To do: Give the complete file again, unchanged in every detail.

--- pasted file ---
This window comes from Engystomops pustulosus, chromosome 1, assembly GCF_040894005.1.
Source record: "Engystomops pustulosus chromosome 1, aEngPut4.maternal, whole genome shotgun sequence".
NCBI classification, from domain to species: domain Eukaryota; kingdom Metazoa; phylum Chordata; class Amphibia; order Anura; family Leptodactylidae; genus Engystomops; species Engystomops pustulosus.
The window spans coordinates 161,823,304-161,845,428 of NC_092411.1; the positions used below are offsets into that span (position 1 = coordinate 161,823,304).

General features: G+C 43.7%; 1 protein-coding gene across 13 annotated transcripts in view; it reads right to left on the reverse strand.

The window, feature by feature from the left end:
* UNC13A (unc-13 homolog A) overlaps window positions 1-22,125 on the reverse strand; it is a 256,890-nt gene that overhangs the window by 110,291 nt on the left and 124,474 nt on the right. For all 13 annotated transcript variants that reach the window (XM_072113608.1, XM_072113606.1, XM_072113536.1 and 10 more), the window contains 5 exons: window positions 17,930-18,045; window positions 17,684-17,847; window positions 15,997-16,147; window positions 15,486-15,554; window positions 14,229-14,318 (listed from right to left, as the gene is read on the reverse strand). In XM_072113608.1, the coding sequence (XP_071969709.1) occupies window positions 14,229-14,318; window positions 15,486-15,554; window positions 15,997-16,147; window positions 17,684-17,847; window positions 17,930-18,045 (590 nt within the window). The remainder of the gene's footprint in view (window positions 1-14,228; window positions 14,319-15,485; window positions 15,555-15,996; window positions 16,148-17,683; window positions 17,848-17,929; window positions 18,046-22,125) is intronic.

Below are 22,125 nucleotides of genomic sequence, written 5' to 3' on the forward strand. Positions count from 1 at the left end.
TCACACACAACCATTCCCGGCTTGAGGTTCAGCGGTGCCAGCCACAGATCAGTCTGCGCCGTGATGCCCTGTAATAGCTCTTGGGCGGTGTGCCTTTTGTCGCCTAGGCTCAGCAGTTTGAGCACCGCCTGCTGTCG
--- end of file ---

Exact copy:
This window comes from Engystomops pustulosus, chromosome 1, assembly GCF_040894005.1.
Source record: "Engystomops pustulosus chromosome 1, aEngPut4.maternal, whole genome shotgun sequence".
NCBI classification, from domain to species: domain Eukaryota; kingdom Metazoa; phylum Chordata; class Amphibia; order Anura; family Leptodactylidae; genus Engystomops; species Engystomops pustulosus.
The window spans coordinates 161,823,304-161,845,428 of NC_092411.1; the positions used below are offsets into that span (position 1 = coordinate 161,823,304).

General features: G+C 43.7%; 1 protein-coding gene across 13 annotated transcripts in view; it reads right to left on the reverse strand.

The window, feature by feature from the left end:
* UNC13A (unc-13 homolog A) overlaps window positions 1-22,125 on the reverse strand; it is a 256,890-nt gene that overhangs the window by 110,291 nt on the left and 124,474 nt on the right. For all 13 annotated transcript variants that reach the window (XM_072113608.1, XM_072113606.1, XM_072113536.1 and 10 more), the window contains 5 exons: window positions 17,930-18,045; window positions 17,684-17,847; window positions 15,997-16,147; window positions 15,486-15,554; window positions 14,229-14,318 (listed from right to left, as the gene is read on the reverse strand). In XM_072113608.1, the coding sequence (XP_071969709.1) occupies window positions 14,229-14,318; window positions 15,486-15,554; window positions 15,997-16,147; window positions 17,684-17,847; window positions 17,930-18,045 (590 nt within the window). The remainder of the gene's footprint in view (window positions 1-14,228; window positions 14,319-15,485; window positions 15,555-15,996; window positions 16,148-17,683; window positions 17,848-17,929; window positions 18,046-22,125) is intronic.

Below are 22,125 nucleotides of genomic sequence, written 5' to 3' on the forward strand. Positions count from 1 at the left end.
TCACACACAACCATTCCCGGCTTGAGGTTCAGCGGTGCCAGCCACAGATCAGTCTGCGCCGTGATGCCCTGTAATAGCTCTTGGGCGGTGTGCCTTTTGTCGCCTAGGCTCAGCAGTTTGAGCACCGCCTGCTGTCG